It is believed that rock behaves in a more ductile manner under triaxial loading at high confining pressure than at low or no confining pressure conditions. Increased fracture toughness at high confining pressures has been attributed to the relatively increased amount of energy required to create new surfaces in ductile materials. Moreover, confining pressure, a hydrostatic pressure applied to the entire specimen excluding the sealed notch, makes the entire specimen under hydrostatic compression. The hydrostatic compression produces an initial negative stress intensity factor at the crack tip (crack closing), causing an increase in the fracture toughness value when the load is applied. This effect increases with increasing confining pressure. Furthermore, an increase in confining pressure reduces the size of the FPZ.
4.1.2. Mixed-mode (I–II)
Typical load-deformation curves are shown in Fig. 10 for specimens tested in mixed-mode (I–II) under a confining pressure of 28 MPa (4000 psi). At the initial stage of testing, all the samples underwent a large deformation without any significant increase in the load.
Mixed-mode (I–II) fracture toughness results for the 98-mm disks were calculated using (1), (2), (3) and (4) then plotted in Fig. 11 for confining pressures of 0 and 28 MPa (4000 psi). For σ3=28 MPa, the pure mode-I fracture toughness (KIC) was 1.57 MPa m1/2, and the pure the mode-II fracture toughness (KIIC) was found to be 2.18 MPa m1/2, which was achieved at a crack inclination angle of about 29°. For σ3=0 MPa, KIC=0.42 MPa m1/2 and KIIC=0.92 MPa m1/2. The pure mode-I and mode-II fracture toughness for confined specimens increased by an amount of 274% and 137%, respectively, over those obtained under ambient conditions. This means that mode-I fracture toughness is more affected by the confining pressure than the mode-II component. The ratio of pure mode-II to pure mode-I (KIIC/KIC) was 1.39 for the confined specimens, compared to a value of 2.19 for the unconfined specimens; representing a 37% reduction.
The mixed-mode (I–II) fracture toughness for the 84-mm disks was calculated using (1), (2), (3) and (4), and plotted in Fig. 12. Pure mode-I (KIC) and pure mode-II (KIIC) values for the 84-mm diameter disks were found to be 1.19 and 1.49 MPa m1/2, respectively. Corresponding values of 1.57 and 2.18 MPa m1/2 were obtained for the 98-mm diameter disk specimens. The KIIC for the 84-mm diameter disks under ambient conditions was found to be 0.75 MPa m1/2 and KIIC/KIC was 2.14. The ratio of pure mode-II to pure mode-I (KIIC/KIC) for the 84-mm diameter disk specimens under a 28 MPa confining pressure was found to be 1.25 compared to 1.39 for the 98-mm disks.
The normalized fracture toughness at σ3=28 MPa is shown in
13 to be related to those of the ambient conditions according to the
following formula for D=98 mm:
Fig. 14 shows some typical load-deformation curves of specimens tested for mode-I at different temperatures. It can be seen that the effect of temperature on load-deformation response is not significant up to a temperature of around 50°C. However, the specimen tested at a temperature of 116°C behaved in a more ductile manner. This is probably because the viscous nature of the material at the microscopic level under higher temperatures results in both excessive deformation and higher failure loads due to the resistance offered along the failure plane.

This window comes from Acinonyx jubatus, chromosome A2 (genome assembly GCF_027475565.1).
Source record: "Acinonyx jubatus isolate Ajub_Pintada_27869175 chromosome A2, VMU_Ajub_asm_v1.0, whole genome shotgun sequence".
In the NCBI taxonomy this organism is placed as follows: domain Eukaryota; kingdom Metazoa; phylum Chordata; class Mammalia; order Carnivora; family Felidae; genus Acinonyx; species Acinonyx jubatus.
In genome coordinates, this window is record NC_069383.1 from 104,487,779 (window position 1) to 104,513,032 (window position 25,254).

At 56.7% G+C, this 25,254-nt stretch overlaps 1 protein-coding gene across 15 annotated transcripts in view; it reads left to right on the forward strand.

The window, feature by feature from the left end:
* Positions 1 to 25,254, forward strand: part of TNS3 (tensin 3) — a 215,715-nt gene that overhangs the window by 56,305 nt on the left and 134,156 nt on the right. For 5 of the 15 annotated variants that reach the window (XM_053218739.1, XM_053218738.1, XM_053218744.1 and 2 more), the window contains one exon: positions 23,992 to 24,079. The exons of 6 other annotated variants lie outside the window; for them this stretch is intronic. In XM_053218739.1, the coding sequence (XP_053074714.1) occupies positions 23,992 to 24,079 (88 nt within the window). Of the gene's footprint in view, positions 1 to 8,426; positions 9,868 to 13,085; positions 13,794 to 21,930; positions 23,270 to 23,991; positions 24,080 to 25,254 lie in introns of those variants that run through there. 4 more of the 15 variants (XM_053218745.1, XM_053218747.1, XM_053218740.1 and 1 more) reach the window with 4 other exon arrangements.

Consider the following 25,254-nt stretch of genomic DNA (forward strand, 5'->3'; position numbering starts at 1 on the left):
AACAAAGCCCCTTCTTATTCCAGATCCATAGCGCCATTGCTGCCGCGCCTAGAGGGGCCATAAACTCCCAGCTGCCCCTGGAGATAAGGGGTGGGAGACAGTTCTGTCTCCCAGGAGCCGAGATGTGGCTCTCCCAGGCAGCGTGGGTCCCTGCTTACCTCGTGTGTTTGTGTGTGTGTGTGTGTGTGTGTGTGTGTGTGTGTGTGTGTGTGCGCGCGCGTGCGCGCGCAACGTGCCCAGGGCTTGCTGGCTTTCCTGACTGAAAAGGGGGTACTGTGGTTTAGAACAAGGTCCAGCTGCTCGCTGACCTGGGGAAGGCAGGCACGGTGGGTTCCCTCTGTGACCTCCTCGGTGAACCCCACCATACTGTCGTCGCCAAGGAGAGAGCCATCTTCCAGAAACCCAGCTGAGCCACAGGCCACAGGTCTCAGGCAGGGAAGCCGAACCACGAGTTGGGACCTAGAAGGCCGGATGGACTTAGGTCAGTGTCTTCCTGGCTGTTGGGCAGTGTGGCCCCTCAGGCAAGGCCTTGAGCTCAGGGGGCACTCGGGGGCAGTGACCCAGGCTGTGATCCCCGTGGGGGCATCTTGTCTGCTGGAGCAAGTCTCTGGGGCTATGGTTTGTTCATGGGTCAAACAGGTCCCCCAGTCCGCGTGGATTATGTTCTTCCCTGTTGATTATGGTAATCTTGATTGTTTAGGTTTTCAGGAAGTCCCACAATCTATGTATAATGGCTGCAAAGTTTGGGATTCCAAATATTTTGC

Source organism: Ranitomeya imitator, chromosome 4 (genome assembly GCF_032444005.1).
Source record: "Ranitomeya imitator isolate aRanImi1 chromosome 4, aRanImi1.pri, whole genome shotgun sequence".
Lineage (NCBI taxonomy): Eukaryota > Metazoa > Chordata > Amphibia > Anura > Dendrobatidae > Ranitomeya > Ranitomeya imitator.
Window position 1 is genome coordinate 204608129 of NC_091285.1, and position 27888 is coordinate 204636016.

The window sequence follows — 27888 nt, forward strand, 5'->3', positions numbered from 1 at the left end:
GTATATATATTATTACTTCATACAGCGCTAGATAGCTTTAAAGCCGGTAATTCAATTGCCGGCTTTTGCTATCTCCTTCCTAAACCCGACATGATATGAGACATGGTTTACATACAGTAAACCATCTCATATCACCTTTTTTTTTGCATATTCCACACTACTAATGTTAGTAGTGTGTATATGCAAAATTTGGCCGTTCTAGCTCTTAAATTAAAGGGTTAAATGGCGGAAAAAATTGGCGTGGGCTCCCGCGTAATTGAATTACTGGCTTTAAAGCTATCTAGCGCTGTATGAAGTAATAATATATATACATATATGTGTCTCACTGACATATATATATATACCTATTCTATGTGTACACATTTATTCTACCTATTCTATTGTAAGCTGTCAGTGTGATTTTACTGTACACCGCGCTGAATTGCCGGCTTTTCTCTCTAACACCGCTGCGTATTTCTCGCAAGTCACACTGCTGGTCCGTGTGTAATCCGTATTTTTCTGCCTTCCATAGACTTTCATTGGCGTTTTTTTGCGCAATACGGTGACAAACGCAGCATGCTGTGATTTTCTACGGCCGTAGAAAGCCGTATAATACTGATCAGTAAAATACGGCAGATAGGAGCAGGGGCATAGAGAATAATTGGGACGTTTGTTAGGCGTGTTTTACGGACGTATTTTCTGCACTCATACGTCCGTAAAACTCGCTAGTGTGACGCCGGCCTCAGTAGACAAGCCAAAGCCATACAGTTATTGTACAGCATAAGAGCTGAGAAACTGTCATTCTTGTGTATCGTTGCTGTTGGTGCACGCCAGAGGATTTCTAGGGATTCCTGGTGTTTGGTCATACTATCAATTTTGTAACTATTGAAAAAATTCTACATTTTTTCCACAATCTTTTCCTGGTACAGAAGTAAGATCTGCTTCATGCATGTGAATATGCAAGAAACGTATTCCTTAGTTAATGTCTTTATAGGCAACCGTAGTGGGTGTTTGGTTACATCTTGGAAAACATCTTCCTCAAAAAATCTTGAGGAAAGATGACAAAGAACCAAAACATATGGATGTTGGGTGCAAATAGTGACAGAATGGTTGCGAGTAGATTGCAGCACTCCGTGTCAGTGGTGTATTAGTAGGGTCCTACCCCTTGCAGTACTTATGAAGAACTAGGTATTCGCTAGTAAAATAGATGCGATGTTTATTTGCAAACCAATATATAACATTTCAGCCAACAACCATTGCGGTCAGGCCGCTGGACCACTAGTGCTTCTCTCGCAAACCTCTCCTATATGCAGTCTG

The mode-I fracture toughness was found by using (1)
and its variation with temperature is shown in Fig.
15. A small increase in the pure mode-I (KIC) fracture
toughness value was observed, from a value of 0.42 MPa m1/2 for
ambient conditions to 0.52 MPa m1/2 at 116°C. The fracture toughness
at a typical reservoir temperature (i.e. 116°C) is 25% higher than the value
obtained at ambient conditions. The variation of KIC with
temperature, T, (KIC(T)) can have the following
Similar findings have also been reported in the literature although various testing methods other than the notched Brazilian disks were used in those investigations. Meredith  investigated the influence of high temperature on measured fracture toughness (mode-I) using double torsion tests on Black gabbro, Westerly granite, and single crystals of synthetic quartz at a temperature range between 20°C and 400°C. His results showed that KIC increased slightly with increasing temperature from 20°C to 100°C, while it steadily decreased with increasing temperature from 100°C to 400°C. This reduction may be mainly caused by the development of microcracks resulting from the considerable tensile stress due to differential thermal expansion between adjacent mineral grains in the rock sample. Atkinson et al.  obtained similar results for Westerly granite samples. Cutler and Leslie  evaluated the mode-I fracture toughness of various steel alloys, and found that different alloys displayed different behavior. Depending on the microstructure, fracture toughness may remain constant, increase, or decrease with increasing temperature. Whittaker et al.  summarized these findings, and mentioned that the fracture toughness variation with temperature is material dependent, and concluded that the fracture toughness for rocks generally increases slightly at low temperatures (20–100°C). Fig. 16 shows comparisons of mode-I fracture toughness for various rocks as a function of temperature.